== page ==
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EBP Compendium: Summary of Systematic Review

Does Enteral Nutrition Affect Clinical Outcome? A Systematic Review of the Randomized Trials

Koretz, R. L., Avenell, A., et al. (2007).
The American Journal of Gastroenterology, 102(2), 412-429; quiz 468.

Indicators of Review Quality:

The review addresses a clearly focused question Yes
Criteria for inclusion of studies are provided Yes
Search strategy is described in sufficient detail for replication Yes
Included studies are assessed for study quality Yes
Quality assessments are reproducible Yes


This is a systematic review of randomized controlled trials (RCTs) addressing the use of enteral nutrition, parenteral nutrition, or volitional nutrition support for individuals with various stages and types of disease processes. Evidence is divided into five grades:

A- One or more high-quality RCTs demonstrated benefit.
B- Evidence of benefit was limited to low-quality RCTS.
C- Inadequate data to decide if a benefit is present or absent.
D- Limited evidence was not able to define a benefit.
E- One or more high-quality RCTs indicated that the intervention was not effective or if there was any evidence it caused harm.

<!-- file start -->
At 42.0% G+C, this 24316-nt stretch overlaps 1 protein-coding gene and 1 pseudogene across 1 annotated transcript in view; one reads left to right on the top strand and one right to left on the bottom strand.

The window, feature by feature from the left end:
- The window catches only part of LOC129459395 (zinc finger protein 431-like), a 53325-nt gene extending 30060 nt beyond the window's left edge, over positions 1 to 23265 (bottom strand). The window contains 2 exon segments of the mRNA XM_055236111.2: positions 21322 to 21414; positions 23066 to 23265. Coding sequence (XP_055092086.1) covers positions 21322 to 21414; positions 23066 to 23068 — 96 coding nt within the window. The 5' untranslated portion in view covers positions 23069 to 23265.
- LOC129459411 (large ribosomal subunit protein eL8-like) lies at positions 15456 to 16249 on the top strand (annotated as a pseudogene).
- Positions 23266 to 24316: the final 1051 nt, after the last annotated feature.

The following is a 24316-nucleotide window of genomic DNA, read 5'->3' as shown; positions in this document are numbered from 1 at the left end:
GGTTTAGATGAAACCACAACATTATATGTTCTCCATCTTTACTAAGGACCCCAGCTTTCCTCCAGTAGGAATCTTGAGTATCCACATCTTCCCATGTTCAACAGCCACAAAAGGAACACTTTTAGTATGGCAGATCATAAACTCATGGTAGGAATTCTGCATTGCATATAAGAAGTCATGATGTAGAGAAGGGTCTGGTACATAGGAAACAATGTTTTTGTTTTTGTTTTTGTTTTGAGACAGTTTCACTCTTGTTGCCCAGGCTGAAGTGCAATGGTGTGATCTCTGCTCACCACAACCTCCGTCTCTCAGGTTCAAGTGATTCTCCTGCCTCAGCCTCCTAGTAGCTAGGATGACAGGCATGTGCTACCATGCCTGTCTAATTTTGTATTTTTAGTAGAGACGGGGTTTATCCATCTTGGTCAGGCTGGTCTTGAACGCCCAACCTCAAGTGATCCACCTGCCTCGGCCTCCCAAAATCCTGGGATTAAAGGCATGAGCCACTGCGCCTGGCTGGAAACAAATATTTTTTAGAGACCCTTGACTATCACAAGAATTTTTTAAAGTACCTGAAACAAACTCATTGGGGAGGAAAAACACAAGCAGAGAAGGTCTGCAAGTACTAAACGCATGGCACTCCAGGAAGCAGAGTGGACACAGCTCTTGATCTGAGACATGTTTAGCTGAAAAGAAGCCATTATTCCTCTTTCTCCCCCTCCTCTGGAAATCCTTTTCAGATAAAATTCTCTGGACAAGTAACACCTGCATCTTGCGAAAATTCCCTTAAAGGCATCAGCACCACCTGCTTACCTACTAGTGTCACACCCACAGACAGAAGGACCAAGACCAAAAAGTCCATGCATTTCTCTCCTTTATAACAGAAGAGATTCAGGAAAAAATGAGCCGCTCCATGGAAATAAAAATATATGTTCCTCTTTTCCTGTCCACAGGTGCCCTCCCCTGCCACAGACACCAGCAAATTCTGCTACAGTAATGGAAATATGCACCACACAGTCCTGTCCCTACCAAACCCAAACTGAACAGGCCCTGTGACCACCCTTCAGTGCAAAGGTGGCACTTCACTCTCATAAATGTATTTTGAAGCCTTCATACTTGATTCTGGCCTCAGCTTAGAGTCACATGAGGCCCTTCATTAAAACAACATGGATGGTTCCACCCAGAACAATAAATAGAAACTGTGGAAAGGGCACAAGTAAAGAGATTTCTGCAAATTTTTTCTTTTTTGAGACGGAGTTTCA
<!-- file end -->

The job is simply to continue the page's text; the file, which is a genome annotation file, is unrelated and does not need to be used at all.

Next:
Question(s) Addressed:

Does enteral nutrition affect clinical outcome?

Population: Participants provided EN or VNS as part of a treatment plan for an underlying disease process.

Intervention/Assessment: Enteral nutrition (EN), parenteral nutrition (PN), and volitional nutrition support (VNS)

Number of Studies Included: 135

Years Included: From 1975 (published in 2007)



  • Treatment
    • Swallowing/Feeding
      • Tube Feeding
        • PN trophic feedings reduced time to full feeding by 2.7 days and duration of hospitalization by 15.6 days (Grade B).
        • There was insufficient evidence (Grade C) to determine if enteral nutrition was of benefit to other pediatric conditions besides low birth weight infants.

Keywords: Tube Feeding

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Added to Compendium: December 2011

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